Whilst, the Tynos household was large and ever increasing, Morpio was crippled during one of his many wars. This left Alysanne with many mouths to feed and not much in savings to do it with. In desperation, she wrote to The Reach saying how her many Swann faced children would soon be forced to beg. How she had swelled with child a ninth time and was at a loss for how to care for it. She asked if here eldest son, a lively boy of ten, might be useful to her noble good-brother in anyway, be it a stable hand or squire
The Swann sisters, for all their fighting, could not help but be moved by their sisters pleading. Money, clothing and advice from Lord Tyrell were sent to Stonehelm before long.
And an idea for even greater support was brewing in Lady Peake’s mind. She decided that Alysanne would benefit most from having the burden of a child removed
“Why a child of nine surely needs more care and attention than her poor mother can possibly provide? The trouble and expense of it to us would be near nothing, compared for the good it would do Alysanne”
Lady Tyrell agreed with her instantly. “Nothing could do more good,” said she; “let us ward the child.”
Lord Tyrell couldn’t so flippantly consent. It was a serious idea; the girl would have to be well cared for, or warding her would be a cruelty instead of a kindness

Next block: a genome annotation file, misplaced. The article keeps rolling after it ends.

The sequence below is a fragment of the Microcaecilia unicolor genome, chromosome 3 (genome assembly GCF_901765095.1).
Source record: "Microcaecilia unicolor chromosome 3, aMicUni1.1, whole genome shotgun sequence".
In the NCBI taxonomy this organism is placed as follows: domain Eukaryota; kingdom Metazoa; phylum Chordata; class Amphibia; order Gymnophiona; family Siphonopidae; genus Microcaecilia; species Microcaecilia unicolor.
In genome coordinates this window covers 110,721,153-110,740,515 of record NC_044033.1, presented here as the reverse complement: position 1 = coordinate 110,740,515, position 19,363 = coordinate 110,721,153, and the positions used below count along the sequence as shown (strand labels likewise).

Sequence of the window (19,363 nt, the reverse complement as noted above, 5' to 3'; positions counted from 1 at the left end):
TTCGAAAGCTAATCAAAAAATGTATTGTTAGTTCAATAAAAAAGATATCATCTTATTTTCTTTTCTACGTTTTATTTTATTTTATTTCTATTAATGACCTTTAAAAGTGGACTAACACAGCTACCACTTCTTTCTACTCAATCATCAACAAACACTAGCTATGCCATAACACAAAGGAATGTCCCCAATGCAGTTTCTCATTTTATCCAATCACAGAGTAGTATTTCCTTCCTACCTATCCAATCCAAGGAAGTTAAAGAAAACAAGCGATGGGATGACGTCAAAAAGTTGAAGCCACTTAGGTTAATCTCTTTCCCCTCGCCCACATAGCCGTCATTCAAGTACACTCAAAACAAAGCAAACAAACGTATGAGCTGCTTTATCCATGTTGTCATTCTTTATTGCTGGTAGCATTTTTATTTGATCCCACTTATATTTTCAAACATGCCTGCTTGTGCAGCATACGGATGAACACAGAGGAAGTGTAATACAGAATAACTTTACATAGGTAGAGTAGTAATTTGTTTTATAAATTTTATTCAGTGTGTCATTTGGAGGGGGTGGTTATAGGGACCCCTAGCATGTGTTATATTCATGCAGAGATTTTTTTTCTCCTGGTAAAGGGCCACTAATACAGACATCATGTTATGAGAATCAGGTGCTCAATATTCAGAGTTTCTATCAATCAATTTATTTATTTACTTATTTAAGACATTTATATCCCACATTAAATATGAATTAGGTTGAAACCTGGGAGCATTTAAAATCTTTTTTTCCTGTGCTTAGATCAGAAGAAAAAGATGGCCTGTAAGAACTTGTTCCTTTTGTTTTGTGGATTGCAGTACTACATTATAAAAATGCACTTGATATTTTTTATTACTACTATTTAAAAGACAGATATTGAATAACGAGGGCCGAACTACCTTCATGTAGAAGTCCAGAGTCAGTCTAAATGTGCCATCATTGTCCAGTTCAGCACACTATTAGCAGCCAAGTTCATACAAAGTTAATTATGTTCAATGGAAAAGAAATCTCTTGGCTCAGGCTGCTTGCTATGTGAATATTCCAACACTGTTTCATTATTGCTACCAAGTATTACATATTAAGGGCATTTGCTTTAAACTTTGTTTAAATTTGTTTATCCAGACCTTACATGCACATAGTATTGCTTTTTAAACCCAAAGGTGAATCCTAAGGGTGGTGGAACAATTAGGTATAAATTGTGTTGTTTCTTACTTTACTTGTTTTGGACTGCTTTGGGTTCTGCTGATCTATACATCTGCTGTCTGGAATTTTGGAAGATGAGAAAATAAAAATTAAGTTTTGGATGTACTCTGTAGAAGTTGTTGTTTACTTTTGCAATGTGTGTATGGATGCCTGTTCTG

He thought of Edric Dayne, the ward he already cared for. What if the children grew to care for each other in a decidedly non-platonic way? Lord Dayne would surely object to his eldest consorting the daughter of a Tryoshi sellsword.
“My Lord Tyrell, I fully agree that the girl ought to be well cared for, I’m her blood after all. I beg you think of the advantages maturing in Highgarden could give her; she’d have the finest education and introduced to society in way befitting her relation, by warding her alone we’re insuring she has every chance of a prosperous future” Lady Peake soon dismissed his other fears “As for her and Edric, such things are hardly likely and they would be raised as siblings. Even if he did take a fancy to young Miss Tynos, his is Dornish; their passions come and go with the sun they are so fond of, it wouldn’t amount to anything”
“I can see your point,” replied Lord Tyrell, “and unlikely scenarios don’t seem enough to disregard to such a plan. Still, warding a child is not something to be done lightly. If Miss Tynos is to benefit we must do out best raise her to be every inch a highborne lady “